Pacifism as Sissyfism

As a male teacher and a recent convert to pacifism in hopes of nonviolently protesting for real immigration reform, I have been made to feel effeminate in ways I had never dreamed before. Anyone who is familiar with either of these endeavors must surely be puzzled to see them “sissyfied” by America popular culture.

 

In these United States, men in the teaching profession are forever judged by their gender. It may be that K-12 education is the closest men can get to sexual discrimination. Despite one’s best efforts to keep the classroom door open and avoid one-on-one situations with female students, the media and the public seem to question a young man’s desire to go into high-school education. The all-too frequent and awful headlines about teachers abusing their privileges should surely be cause for careful accountability, but it should not tinge an entire professional gender.

 

On top of this, there are the “joto” and “gay” comments from male students trying to establish their own pubescent masculinity. To be sure, I need not take offense at the comment for its implications about sexual preference, but it is highly puzzling to walk around with a ring from my fiance and hear students question my sexuality. While teaching may not seem as hyper-masculine as raising fences, shrimp-boating, farming, or day-laboring, it is all perspective – few of these “men” are forced to work for respect on a daily basis, to discipline and motivate 130 individuals, to face high stakes and long days, or to deal with teenage pregnancy, chisme, pranks, drugs, and general apathy. All of these prove extremely challenging for me, and I know no one who finds them a cakewalk. On what, then, do we base our concept of masculinity and machismo?

 

Not only am I a teacher, but I am also a firm believer in nonviolence. While Martin Luther King, Jr. and Gandhi pioneered this form of militant action, it has largely been ignored and branded “weak” these past 30 years. Since when did pacifism signal “sissyfism?” Armed with nothing but beliefs and trusting only in the defense of a God-endowed conscience, nonviolent activists should be portrayed as every bit as courageous as soldiers in Afghanistan and Iraq, some of whom do no believe in the cause for which they are fighting. It should be noted that both King and Gandhi held strict requirements for their recruits, turning away more people than the military as they sought to find only those individuals with the steadfast spirit to endure anything, even death, in the pursuance of their beliefs and faith. The monks in Myanmar, although thus far ignored by much of the world’s media, are at least as courageous and militant as the man who grips his gun in battle, for they are willing to sacrifice all they have to forward a worthy cause.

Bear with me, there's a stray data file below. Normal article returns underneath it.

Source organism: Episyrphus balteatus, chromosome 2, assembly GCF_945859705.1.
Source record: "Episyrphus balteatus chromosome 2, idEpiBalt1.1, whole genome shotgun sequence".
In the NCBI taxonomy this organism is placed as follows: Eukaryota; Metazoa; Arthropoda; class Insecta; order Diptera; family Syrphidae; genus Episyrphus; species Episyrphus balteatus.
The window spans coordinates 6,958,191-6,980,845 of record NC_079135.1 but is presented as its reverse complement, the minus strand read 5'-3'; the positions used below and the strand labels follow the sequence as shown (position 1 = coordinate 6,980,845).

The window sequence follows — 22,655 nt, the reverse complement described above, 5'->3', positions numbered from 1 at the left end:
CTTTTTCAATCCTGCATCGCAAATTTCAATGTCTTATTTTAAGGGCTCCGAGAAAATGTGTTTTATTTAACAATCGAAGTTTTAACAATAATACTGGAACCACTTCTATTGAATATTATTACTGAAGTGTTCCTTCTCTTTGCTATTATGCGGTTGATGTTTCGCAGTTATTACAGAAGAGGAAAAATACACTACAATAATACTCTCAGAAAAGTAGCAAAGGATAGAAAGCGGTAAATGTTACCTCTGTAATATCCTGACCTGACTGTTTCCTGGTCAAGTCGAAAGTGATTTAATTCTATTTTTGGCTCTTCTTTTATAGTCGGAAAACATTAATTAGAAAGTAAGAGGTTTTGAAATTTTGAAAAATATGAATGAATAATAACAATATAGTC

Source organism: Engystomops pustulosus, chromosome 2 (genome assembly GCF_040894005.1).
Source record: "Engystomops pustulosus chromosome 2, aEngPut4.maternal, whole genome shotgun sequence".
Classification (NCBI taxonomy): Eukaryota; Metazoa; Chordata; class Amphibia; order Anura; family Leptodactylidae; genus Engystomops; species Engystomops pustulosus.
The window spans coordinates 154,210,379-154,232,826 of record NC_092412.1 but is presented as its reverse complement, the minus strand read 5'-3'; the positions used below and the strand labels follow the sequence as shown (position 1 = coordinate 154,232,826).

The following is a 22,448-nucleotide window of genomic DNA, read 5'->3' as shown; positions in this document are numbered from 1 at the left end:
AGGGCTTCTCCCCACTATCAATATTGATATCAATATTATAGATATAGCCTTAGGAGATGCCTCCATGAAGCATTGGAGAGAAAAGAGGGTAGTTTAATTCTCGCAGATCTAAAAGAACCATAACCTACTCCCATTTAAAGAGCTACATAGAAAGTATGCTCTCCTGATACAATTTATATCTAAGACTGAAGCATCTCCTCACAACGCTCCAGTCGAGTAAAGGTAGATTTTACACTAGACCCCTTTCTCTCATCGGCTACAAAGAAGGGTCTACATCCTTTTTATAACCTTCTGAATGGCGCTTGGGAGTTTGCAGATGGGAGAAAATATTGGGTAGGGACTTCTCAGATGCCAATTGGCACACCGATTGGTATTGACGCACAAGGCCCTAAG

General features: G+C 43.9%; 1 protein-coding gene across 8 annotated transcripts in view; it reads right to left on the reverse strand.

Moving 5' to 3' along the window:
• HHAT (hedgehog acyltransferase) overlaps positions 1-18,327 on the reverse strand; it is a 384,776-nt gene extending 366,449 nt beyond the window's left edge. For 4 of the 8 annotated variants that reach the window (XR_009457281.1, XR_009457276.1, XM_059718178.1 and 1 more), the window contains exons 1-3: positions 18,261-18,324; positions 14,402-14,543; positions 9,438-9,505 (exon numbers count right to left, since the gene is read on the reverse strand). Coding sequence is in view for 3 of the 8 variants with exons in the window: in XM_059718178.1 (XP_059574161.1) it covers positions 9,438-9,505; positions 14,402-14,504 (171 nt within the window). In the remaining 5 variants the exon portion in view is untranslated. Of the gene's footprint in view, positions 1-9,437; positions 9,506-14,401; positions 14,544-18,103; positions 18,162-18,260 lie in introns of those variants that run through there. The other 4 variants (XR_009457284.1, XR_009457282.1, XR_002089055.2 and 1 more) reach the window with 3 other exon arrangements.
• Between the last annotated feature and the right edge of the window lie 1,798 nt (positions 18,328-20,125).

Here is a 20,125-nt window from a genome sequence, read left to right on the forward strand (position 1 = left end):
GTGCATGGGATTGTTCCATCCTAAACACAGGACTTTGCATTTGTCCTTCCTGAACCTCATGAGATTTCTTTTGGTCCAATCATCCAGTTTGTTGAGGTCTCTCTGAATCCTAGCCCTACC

And yet pacifism has always been construed as the way of the weak. The Mayday demonstrations of 2006, the Wakova ghost dance of the Iroquois, the sit-ins of the civil rights movement, the marches on Washington in the 60’s and today – all of these have been billed as a safe and indirect substitute for true action (read violence). Indeed, on the surface, violence appeals to our love of the immediate, but in the end its effects are always evanescent and victory is always marked by loss on both sides. Nonviolence, contrastingly, seeks to bring about reforms and peace by using peaceful, yet deliberate and effective, means. Nonviolence’s best attribute is that it aims to change the future not by employing weapons of the past but by utilizing the very ends it seeks. While those who dub it weak or retreatist fail to see its urgency and its power in the now, anyone interested in true reform both today and for years to come must practice nonviolence.

 

Japanese haiku is dominated by the simple plum tree. Its white blossoms are breathtaking, but its most salient characteristic is its flexibility. Unlike hardwood trees, the plum’s strength rests in the fact that it can bend. Traditional hardwood trees, though, meet violent force with violent opposition, often ending in their downfall. Nonviolence may never have trading cards or round-the-clock television coverage, but it is the only philosophy for conflict resolution which can eventually unite both sides of a dispute. What is sissy about survival for all?

 

Another week begins, and I will most certainly hear more passing remarks about Mr. Webster’s “non-heterosexual” enthusiasm in class. I am also sure to have to explain my stance on nonviolence to students and colleagues alike. While it can be tiring to constantly come back to the same issues, just think about all those teachable moments for them and for me.

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